Let's try the chaining using `flatMap`

:

scala> Pole(0, 0).landRight(1) flatMap {_.landLeft(2)} res18: Option[Pole] = Some(Pole(2,1)) scala> (none: Option[Pole]) flatMap {_.landLeft(2)} res19: Option[Pole] = None scala> Monad[Option].point(Pole(0, 0)) flatMap {_.landRight(2)} flatMap {_.landLeft(2)} flatMap {_.landRight(2)} res21: Option[Pole] = Some(Pole(2,4))

Note the use of `Monad[Option].point(...)`

here to start the initial value in `Option`

context. We can also try the `>>=`

alias to make it look more monadic:

scala> Monad[Option].point(Pole(0, 0)) >>= {_.landRight(2)} >>= {_.landLeft(2)} >>= {_.landRight(2)} res22: Option[Pole] = Some(Pole(2,4))

Let's see if monadic chaining simlulates the pole balancing better:

scala> Monad[Option].point(Pole(0, 0)) >>= {_.landLeft(1)} >>= {_.landRight(4)} >>= {_.landLeft(-1)} >>= {_.landRight(-2)} res23: Option[Pole] = None

It works.

### Banana on wire

LYAHFGG:

We may also devise a function that ignores the current number of birds on the balancing pole and just makes Pierre slip and fall. We can call it

`banana`

.

Here's the `banana`

that always fails:

scala> case class Pole(left: Birds, right: Birds) { def landLeft(n: Birds): Option[Pole] = if (math.abs((left + n) - right) < 4) copy(left = left + n).some else none def landRight(n: Birds): Option[Pole] = if (math.abs(left - (right + n)) < 4) copy(right = right + n).some else none def banana: Option[Pole] = none } defined class Pole scala> Monad[Option].point(Pole(0, 0)) >>= {_.landLeft(1)} >>= {_.banana} >>= {_.landRight(1)} res24: Option[Pole] = None

LYAHFGG:

Instead of making functions that ignore their input and just return a predetermined monadic value, we can use the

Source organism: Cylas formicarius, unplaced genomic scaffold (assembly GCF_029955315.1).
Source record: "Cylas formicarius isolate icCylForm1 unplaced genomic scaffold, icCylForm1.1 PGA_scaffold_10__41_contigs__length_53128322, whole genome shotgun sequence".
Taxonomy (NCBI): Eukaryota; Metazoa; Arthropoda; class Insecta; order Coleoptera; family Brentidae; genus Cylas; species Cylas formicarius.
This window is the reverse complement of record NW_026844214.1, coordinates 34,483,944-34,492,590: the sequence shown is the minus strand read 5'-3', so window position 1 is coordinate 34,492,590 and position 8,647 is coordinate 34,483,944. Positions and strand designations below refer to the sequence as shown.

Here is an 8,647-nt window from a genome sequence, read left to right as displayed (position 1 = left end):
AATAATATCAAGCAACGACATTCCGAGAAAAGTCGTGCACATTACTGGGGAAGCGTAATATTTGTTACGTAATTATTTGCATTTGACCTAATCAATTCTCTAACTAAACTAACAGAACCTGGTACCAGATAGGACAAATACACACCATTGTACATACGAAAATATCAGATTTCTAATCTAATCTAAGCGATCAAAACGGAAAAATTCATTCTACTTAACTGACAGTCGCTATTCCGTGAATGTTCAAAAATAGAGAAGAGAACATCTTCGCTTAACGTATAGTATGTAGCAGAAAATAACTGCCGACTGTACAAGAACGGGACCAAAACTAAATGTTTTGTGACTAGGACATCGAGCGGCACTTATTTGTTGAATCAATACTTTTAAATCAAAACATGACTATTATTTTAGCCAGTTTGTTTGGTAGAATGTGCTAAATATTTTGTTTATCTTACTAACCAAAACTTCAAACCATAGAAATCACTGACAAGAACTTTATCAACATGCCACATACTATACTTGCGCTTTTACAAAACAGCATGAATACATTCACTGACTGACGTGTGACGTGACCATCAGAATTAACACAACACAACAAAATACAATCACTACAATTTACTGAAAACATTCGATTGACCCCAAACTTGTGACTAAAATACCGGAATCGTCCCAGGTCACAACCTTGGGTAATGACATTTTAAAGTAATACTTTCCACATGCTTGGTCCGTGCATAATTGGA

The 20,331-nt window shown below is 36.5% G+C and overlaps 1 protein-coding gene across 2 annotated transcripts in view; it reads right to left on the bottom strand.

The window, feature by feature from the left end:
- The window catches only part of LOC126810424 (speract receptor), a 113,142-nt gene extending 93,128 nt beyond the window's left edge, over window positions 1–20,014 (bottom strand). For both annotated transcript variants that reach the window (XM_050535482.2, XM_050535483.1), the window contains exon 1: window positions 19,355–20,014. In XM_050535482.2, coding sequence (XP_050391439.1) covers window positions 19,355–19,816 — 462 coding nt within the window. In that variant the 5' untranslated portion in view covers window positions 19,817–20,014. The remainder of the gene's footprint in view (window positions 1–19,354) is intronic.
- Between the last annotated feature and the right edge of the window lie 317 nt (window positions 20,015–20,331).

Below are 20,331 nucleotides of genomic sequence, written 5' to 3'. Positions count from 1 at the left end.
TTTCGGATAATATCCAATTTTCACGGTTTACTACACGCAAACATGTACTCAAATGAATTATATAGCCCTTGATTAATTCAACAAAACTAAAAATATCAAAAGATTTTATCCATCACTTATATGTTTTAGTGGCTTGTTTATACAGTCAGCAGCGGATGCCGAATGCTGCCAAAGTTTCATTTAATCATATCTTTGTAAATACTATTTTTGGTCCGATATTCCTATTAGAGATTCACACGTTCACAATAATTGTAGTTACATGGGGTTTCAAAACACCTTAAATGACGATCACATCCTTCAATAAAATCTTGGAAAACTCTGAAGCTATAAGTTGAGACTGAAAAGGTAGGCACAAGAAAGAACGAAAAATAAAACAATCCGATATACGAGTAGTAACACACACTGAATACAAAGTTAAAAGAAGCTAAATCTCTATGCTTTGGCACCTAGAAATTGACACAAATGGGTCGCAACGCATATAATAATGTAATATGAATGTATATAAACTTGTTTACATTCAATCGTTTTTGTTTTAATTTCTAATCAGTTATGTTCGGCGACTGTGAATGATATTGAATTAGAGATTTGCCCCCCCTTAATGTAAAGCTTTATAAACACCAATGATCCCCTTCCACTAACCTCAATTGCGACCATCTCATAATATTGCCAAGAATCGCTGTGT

`>>`

function.

Here's how `>>`

behaves with `Option`

:

scala> (none: Option[Int]) >> 3.some res25: Option[Int] = None scala> 3.some >> 4.some res26: Option[Int] = Some(4) scala> 3.some >> (none: Option[Int]) res27: Option[Int] = None

Let's try replacing `banana`

with `>> (none: Option[Pole])`

:

scala> Monad[Option].point(Pole(0, 0)) >>= {_.landLeft(1)} >> (none: Option[Pole]) >>= {_.landRight(1)} <console>:26: error: missing parameter type for expanded function ((x$1) => x$1.landLeft(1)) Monad[Option].point(Pole(0, 0)) >>= {_.landLeft(1)} >> (none: Option[Pole]) >>= {_.landRight(1)} ^

The type inference broke down all the sudden. The problem is likely the operator precedence. Programming in Scala says:

The one exception to the precedence rule, alluded to above, concerns assignment operators, which end in an equals character. If an operator ends in an equals character (

`=`

), and the operator is not one of the comparison operators`<=`

,`>=`

,`==`

, or`!=`

, then the precedence of the operator is the same as that of simple assignment (`=`

). That is, it is lower than the precedence of any other operator.

Note: The above description is incomplete. Another exception from the assignment operator rule is if it starts with (`=`

) like `===`

.

Because `>>=`

(bind) ends in equals character, its precedence is the lowest, which forces `({_.landLeft(1)} >> (none: Option[Pole]))`

to evaluate first. There are a few unpalatable work arounds. First we can use dot-and-parens like normal method calls:

scala> Monad[Option].point(Pole(0, 0)).>>=({_.landLeft(1)}).>>(none: Option[Pole]).>>=({_.landRight(1)}) res9: Option[Pole] = None

Or recognize the precedence issue and place parens around just the right place:

scala> (Monad[Option].point(Pole(0, 0)) >>= {_.landLeft(1)}) >> (none: Option[Pole]) >>= {_.landRight(1)} res10: Option[Pole] = None

Both yield the right result. By the way, changing `>>=`

to `flatMap`

is not going to help since `>>`

still has higher precedence.

### for syntax

LYAHFGG:

Monads in Haskell are so useful that they got their own special syntax called

`do`

notation.

First, let write the nested lambda:

scala> 3.some >>= { x => "!".some >>= { y => (x.shows + y).some } } res14: Option[String] = Some(3!)

By using `>>=`

, any part of the calculation can fail:

scala> 3.some >>= { x => (none: Option[String]) >>= { y => (x.shows + y).some } } res17: Option[String] = None scala> (none: Option[Int]) >>= { x => "!".some >>= { y => (x.shows + y).some } } res16: Option[String] = None scala> 3.some >>= { x => "!".some >>= { y => (none: Option[String]) } } res18: Option[String] = None

Instead of the `do`

notation in Haskell, Scala has `for`